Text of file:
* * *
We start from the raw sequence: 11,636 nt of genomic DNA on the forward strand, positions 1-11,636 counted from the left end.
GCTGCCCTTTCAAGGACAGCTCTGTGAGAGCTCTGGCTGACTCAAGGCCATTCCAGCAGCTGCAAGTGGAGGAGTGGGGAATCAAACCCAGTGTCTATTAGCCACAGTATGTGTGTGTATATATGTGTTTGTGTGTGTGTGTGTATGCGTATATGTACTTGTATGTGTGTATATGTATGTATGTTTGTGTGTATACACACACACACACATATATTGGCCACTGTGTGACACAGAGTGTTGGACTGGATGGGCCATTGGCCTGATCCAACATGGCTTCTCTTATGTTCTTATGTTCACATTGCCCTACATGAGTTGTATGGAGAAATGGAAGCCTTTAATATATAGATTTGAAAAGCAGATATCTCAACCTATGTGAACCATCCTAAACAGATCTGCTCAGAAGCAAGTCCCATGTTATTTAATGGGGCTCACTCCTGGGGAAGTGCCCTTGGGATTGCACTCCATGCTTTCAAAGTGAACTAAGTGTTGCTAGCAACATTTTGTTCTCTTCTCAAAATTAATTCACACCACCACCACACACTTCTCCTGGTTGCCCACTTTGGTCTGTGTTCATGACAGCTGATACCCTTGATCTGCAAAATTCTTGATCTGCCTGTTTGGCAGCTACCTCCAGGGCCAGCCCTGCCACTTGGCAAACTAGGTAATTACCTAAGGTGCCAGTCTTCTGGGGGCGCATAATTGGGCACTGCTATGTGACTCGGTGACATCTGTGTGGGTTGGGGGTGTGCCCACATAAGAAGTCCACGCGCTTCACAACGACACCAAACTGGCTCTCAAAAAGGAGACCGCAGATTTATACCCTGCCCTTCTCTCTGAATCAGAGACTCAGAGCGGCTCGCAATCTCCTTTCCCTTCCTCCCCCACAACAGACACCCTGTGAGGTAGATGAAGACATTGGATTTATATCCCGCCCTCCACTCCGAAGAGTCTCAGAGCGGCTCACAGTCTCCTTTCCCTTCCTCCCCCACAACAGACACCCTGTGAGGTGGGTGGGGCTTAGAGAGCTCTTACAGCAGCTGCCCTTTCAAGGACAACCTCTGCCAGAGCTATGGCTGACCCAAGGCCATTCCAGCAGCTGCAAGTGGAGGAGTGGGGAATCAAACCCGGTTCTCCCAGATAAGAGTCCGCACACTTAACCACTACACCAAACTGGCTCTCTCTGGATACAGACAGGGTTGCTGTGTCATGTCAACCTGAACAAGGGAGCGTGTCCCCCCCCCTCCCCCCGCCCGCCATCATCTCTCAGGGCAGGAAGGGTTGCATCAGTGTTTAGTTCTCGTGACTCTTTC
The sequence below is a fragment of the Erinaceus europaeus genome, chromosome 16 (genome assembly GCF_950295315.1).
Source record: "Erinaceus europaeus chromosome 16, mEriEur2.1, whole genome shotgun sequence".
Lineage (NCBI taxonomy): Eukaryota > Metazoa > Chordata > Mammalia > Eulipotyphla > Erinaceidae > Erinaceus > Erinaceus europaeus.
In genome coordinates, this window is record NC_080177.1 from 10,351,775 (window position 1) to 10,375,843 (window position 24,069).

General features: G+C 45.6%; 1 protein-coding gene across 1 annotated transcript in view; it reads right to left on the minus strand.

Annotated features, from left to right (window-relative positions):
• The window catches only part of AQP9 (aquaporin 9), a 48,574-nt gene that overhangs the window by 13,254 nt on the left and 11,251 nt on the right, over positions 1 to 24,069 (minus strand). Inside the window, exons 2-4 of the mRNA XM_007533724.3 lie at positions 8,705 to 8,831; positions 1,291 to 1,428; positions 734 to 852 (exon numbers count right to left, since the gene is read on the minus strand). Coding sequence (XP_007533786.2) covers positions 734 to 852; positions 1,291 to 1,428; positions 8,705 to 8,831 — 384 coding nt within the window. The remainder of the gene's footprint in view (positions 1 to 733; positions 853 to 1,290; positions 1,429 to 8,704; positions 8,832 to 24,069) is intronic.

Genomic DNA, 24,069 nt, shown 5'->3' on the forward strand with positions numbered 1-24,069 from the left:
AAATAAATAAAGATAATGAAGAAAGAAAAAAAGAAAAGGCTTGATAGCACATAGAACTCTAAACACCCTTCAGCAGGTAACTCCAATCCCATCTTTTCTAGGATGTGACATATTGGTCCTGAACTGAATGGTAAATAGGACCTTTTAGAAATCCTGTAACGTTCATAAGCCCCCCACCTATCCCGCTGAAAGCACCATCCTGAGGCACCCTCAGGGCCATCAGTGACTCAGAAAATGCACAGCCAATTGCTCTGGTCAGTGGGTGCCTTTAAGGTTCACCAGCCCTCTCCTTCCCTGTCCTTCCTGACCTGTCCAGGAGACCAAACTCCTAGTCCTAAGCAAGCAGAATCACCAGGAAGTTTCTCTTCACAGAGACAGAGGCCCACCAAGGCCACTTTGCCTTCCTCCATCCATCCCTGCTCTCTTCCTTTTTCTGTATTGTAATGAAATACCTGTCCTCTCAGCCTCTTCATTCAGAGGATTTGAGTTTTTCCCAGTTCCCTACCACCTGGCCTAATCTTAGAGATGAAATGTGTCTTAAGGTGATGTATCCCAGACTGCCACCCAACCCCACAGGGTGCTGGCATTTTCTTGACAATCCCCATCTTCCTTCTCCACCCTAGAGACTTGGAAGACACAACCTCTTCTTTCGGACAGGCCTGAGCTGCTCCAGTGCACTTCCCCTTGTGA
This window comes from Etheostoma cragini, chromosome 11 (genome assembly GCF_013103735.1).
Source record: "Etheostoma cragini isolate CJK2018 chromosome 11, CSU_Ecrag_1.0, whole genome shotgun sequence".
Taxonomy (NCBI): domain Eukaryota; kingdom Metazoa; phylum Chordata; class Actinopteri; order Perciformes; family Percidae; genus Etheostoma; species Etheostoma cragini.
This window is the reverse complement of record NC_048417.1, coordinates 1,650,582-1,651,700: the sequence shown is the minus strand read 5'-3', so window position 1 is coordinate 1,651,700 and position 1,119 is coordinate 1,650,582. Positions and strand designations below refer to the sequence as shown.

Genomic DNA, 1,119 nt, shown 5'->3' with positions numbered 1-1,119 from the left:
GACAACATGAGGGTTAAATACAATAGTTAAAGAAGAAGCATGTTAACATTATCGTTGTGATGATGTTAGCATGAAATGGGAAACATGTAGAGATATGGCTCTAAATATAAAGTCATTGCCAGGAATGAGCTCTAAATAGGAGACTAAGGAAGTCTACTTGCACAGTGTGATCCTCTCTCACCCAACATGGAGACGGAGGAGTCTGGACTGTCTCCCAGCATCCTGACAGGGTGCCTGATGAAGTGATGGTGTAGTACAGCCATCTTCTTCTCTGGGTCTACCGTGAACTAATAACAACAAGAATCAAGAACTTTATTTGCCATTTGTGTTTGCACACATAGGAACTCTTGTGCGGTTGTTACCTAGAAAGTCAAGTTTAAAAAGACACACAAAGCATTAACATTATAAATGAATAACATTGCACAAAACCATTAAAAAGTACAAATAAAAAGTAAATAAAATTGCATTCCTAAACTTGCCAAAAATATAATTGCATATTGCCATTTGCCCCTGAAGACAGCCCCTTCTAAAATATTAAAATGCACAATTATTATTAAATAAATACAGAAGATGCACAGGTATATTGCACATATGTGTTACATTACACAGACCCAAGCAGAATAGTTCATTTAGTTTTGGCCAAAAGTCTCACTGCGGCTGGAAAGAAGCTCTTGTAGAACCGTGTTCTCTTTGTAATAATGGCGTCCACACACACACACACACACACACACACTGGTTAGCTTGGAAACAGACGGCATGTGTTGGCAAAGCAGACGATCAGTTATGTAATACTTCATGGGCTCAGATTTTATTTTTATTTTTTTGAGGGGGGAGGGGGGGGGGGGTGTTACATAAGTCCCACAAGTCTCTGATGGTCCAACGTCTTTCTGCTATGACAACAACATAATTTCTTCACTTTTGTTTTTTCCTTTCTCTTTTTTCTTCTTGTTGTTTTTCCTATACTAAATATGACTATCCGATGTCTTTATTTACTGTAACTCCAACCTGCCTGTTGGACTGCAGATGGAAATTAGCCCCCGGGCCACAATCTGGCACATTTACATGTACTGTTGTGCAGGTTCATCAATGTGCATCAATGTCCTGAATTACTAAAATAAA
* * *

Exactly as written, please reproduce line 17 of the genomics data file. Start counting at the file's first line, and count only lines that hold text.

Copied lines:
GACAACATGAGGGTTAAATACAATAGTTAAAGAAGAAGCATGTTAACATTATCGTTGTGATGATGTTAGCATGAAATGGGAAACATGTAGAGATATGGCTCTAAATATAAAGTCATTGCCAGGAATGAGCTCTAAATAGGAGACTAAGGAAGTCTACTTGCACAGTGTGATCCTCTCTCACCCAACATGGAGACGGAGGAGTCTGGACTGTCTCCCAGCATCCTGACAGGGTGCCTGATGAAGTGATGGTGTAGTACAGCCATCTTCTTCTCTGGGTCTACCGTGAACTAATAACAACAAGAATCAAGAACTTTATTTGCCATTTGTGTTTGCACACATAGGAACTCTTGTGCGGTTGTTACCTAGAAAGTCAAGTTTAAAAAGACACACAAAGCATTAACATTATAAATGAATAACATTGCACAAAACCATTAAAAAGTACAAATAAAAAGTAAATAAAATTGCATTCCTAAACTTGCCAAAAATATAATTGCATATTGCCATTTGCCCCTGAAGACAGCCCCTTCTAAAATATTAAAATGCACAATTATTATTAAATAAATACAGAAGATGCACAGGTATATTGCACATATGTGTTACATTACACAGACCCAAGCAGAATAGTTCATTTAGTTTTGGCCAAAAGTCTCACTGCGGCTGGAAAGAAGCTCTTGTAGAACCGTGTTCTCTTTGTAATAATGGCGTCCACACACACACACACACACACACACACTGGTTAGCTTGGAAACAGACGGCATGTGTTGGCAAAGCAGACGATCAGTTATGTAATACTTCATGGGCTCAGATTTTATTTTTATTTTTTTGAGGGGGGAGGGGGGGGGGGGTGTTACATAAGTCCCACAAGTCTCTGATGGTCCAACGTCTTTCTGCTATGACAACAACATAATTTCTTCACTTTTGTTTTTTCCTTTCTCTTTTTTCTTCTTGTTGTTTTTCCTATACTAAATATGACTATCCGATGTCTTTATTTACTGTAACTCCAACCTGCCTGTTGGACTGCAGATGGAAATTAGCCCCCGGGCCACAATCTGGCACATTTACATGTACTGTTGTGCAGGTTCATCAATGTGCATCAATGTCCTGAATTACTAAAATAAA